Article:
Author Amber R. Duell is best known for her title FRAGILE CHAOS, reviewed by The School Library Journal. Early 2019 will bring her first novel with The Parliament House, DREAM KEEPER, first in her DARK DREAMER TRILOGY!
Today, she visits Parliament's blog to deliver last minute tips before aspiring writers try their luck with NANOWRIMO!
There is one more week until NaNo begins. I repeat, one more week. That screech you hear is me realizing I haven’t done a single thing to prep for it.
(For those of you who may not know, NaNoWriMo is National Novel Writing Month and is when writers attempt to write a 50,000 word novel between November 1stand 30th. Check it out: https://nanowrimo.org/)
I’m going to be a rebel this year as I write the third Dark Dreamer book, meaning I’m going to start it as soon as I’m ready instead of waiting until midnight on November 1st. (Time’s a tickin’ for my deadline!) My goal is to finish the first draft by the middle of the month, but my first drafts are always between 20-30k words so it’s possible. The rest of the month will be spent editing/beefing it up. With any luck, I’ll still hit 50k!
So, today I’m going to share with you some last minute tips. Whether you’ve just decided to join or have slacked off like me, hopefully this will give you a bit of a head start.
First, of course, decide which story you want to write.
If you’re anything like me, there are multiple ideas floating around in your head. Pick the one that calls to you the most—not the one you think will sell the best. You’re going to be spending a lotof time with this story in the upcoming 30 days so this is extremely important to keep yourself going.
Now, where does your story start? Where does it end? What are 3-5 key scenes that happen in between?
Everyone is different. If you’re a plotter, fill in all the scenes between those things. If you’re a pantser, I still recommend having some idea of what you want to happen because you don’t want to write yourself into a corner with only 30 days to escape it. (Don’t delete anything if that happens! Keep going and edit it all out later as if the wrong turn never happened.)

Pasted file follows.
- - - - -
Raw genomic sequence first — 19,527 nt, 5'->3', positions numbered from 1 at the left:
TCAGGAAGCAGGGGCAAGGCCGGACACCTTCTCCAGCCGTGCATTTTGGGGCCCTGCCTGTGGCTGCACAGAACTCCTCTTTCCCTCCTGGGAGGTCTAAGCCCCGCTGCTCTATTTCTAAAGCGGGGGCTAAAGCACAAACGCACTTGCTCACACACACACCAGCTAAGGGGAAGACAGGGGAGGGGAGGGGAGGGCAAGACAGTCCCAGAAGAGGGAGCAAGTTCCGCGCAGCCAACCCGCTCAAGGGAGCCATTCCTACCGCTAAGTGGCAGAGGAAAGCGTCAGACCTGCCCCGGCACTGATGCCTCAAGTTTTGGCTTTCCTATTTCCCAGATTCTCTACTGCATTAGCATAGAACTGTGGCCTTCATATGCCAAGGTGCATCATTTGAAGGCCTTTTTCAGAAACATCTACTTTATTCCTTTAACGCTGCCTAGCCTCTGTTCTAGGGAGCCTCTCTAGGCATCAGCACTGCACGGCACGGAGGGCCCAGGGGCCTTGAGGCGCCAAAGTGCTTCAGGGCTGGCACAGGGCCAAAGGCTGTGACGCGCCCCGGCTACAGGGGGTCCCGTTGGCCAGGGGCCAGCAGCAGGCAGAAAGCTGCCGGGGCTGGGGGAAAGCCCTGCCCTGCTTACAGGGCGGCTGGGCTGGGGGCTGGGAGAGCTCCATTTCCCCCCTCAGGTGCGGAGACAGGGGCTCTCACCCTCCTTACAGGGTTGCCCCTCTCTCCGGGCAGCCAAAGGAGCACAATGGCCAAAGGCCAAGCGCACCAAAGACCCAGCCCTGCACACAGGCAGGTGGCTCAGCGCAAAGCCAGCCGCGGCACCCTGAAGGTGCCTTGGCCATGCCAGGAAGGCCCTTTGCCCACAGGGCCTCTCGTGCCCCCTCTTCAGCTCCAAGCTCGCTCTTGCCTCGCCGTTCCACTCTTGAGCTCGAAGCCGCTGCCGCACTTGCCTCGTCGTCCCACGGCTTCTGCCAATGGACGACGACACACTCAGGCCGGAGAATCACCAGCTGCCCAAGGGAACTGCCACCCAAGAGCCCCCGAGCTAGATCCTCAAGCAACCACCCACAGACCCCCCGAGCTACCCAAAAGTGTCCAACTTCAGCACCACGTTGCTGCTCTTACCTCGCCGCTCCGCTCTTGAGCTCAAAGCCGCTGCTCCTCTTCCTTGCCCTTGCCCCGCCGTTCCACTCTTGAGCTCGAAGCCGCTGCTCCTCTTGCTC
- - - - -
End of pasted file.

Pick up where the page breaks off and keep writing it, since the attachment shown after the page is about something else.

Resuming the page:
Personally, I’m a plantser so going in with the beginning, end, and key scenes is important to keep me on track. If I didn’t have those things, my characters would end up in Timbuktu eating s’mores for three chapters.
Head to the store for supplies. Need snacks while writing? Almost out of notebook paper? How about pens? Stock up! There’s nothing worse than getting into the zone only to be pulled out of it by lack of sticky notes.
While you’re out, grab yourself some rewards!
I do every 5,000 words, but pick what will motivate you the best. It doesn’t have to be anything crazy. My rewards are usually a night off from writing or hitting up Redbox, but you know what will work for you. You deserve it! Plus, it will help keep you going.
I saved my favorite tip for last! Playlists and/or Pinterest boards!
Sometimes you need help getting into a certain mood. You only have 30 days so there’s a chance you won’t have time to ‘feel’ a scene before you write it. What works better than listing to an appropriate song while looking at some inspirational photos? (Okay, maybe for you, something completely different, but…)
Try to capture the vibe of your story with the songs/images instead of getting caught up on whether or not it’s exactlywhat something is in your book.
For example, my Pinterest board for Dream Keeper has a photo of a little brunette girl sleeping with gold stars around her head. Nora is blonde, the Sandman’s ‘color’ is silver, and he doesn’t sprinkle stars around her, but it caught the whimsical feel so well! Nora goes to sleep every night desperate to see the stars in the Dream Realm. It wasn’t accurate, but it fit perfectly. Every time I see it, I connect with Nora.
Anything you can use to jump start the creative juices, add it!
Hopefully some of this was useful to you! I wish you all the best on your project! Remember—write now, edit later. Don’t look back until it’s over. Breathe. You’ve got this!